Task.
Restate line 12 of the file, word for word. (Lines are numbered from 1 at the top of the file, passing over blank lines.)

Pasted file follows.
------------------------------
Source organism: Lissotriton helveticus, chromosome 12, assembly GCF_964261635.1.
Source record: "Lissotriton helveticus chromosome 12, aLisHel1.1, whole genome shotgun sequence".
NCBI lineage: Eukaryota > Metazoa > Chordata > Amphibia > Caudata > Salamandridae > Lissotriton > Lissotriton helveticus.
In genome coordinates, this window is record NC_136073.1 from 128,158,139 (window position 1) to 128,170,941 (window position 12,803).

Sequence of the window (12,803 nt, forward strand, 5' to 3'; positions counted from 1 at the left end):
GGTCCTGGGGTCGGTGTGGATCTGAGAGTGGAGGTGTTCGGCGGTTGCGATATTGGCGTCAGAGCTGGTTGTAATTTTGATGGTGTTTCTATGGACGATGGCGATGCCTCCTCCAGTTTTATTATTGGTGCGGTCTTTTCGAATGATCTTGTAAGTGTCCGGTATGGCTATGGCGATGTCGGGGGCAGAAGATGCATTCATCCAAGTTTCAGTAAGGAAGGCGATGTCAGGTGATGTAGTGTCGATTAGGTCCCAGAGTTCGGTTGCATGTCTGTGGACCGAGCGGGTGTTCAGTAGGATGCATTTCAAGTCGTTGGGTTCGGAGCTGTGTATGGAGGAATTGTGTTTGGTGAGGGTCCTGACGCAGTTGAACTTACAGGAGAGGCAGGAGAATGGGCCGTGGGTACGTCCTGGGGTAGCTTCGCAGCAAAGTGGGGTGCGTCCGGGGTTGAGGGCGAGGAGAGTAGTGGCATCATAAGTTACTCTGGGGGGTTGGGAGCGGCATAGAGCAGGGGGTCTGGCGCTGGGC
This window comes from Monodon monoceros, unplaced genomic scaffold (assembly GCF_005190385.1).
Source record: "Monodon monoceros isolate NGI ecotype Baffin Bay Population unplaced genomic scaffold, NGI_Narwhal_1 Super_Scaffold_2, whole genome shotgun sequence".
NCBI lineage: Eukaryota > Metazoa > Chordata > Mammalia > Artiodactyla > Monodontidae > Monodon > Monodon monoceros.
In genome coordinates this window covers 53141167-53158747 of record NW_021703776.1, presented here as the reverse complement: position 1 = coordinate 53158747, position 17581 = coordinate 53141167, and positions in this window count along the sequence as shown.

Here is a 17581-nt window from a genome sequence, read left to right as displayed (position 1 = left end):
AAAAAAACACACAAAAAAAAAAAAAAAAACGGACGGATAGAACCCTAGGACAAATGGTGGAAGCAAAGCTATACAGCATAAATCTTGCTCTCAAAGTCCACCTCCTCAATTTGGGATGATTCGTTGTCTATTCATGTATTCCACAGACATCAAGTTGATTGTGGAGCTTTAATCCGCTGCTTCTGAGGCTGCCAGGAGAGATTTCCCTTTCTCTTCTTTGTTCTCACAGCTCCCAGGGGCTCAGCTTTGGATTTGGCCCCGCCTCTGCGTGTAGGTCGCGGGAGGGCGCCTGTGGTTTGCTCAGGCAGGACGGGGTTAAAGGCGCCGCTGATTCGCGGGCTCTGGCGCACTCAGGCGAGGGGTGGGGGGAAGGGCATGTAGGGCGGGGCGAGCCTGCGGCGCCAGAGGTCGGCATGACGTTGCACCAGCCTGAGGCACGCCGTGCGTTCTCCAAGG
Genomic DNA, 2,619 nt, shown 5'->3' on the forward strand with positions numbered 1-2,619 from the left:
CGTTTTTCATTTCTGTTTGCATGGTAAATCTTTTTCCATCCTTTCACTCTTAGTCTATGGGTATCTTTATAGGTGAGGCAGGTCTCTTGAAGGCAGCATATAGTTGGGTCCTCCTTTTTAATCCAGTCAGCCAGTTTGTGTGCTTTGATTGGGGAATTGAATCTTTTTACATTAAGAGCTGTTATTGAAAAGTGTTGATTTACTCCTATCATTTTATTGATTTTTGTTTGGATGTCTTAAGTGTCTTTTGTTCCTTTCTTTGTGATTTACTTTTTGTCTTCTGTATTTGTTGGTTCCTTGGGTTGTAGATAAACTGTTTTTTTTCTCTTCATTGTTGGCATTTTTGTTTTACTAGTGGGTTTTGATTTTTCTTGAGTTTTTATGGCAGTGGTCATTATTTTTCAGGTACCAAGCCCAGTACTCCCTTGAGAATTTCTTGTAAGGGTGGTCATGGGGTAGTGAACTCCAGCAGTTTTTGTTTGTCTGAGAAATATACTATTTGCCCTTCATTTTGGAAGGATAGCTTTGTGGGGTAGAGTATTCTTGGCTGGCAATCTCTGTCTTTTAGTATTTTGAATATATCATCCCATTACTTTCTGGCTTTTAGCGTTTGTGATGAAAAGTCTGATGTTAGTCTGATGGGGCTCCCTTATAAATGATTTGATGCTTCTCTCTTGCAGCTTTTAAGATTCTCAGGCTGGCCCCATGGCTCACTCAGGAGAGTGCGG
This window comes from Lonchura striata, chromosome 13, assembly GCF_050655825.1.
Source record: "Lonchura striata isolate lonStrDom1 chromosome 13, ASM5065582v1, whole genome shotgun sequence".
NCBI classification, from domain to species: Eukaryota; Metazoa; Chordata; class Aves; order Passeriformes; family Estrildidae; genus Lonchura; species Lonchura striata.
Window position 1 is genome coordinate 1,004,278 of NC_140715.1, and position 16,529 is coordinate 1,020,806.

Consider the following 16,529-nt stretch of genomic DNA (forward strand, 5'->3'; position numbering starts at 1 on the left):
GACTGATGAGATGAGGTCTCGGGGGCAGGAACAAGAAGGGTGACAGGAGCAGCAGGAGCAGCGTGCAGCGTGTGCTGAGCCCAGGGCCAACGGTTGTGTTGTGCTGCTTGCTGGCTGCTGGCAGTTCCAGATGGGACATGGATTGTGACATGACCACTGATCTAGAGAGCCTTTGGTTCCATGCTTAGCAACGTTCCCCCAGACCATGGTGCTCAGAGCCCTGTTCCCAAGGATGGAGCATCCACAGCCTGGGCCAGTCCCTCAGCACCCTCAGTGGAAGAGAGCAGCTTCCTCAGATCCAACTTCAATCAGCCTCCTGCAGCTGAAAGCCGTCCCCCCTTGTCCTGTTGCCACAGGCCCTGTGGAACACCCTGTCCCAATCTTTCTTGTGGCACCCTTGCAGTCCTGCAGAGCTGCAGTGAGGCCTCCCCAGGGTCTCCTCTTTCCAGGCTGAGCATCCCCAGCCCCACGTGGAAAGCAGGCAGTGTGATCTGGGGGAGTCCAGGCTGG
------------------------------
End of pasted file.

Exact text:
AAAAAAACACACAAAAAAAAAAAAAAAAACGGACGGATAGAACCCTAGGACAAATGGTGGAAGCAAAGCTATACAGCATAAATCTTGCTCTCAAAGTCCACCTCCTCAATTTGGGATGATTCGTTGTCTATTCATGTATTCCACAGACATCAAGTTGATTGTGGAGCTTTAATCCGCTGCTTCTGAGGCTGCCAGGAGAGATTTCCCTTTCTCTTCTTTGTTCTCACAGCTCCCAGGGGCTCAGCTTTGGATTTGGCCCCGCCTCTGCGTGTAGGTCGCGGGAGGGCGCCTGTGGTTTGCTCAGGCAGGACGGGGTTAAAGGCGCCGCTGATTCGCGGGCTCTGGCGCACTCAGGCGAGGGGTGGGGGGAAGGGCATGTAGGGCGGGGCGAGCCTGCGGCGCCAGAGGTCGGCATGACGTTGCACCAGCCTGAGGCACGCCGTGCGTTCTCCAAGG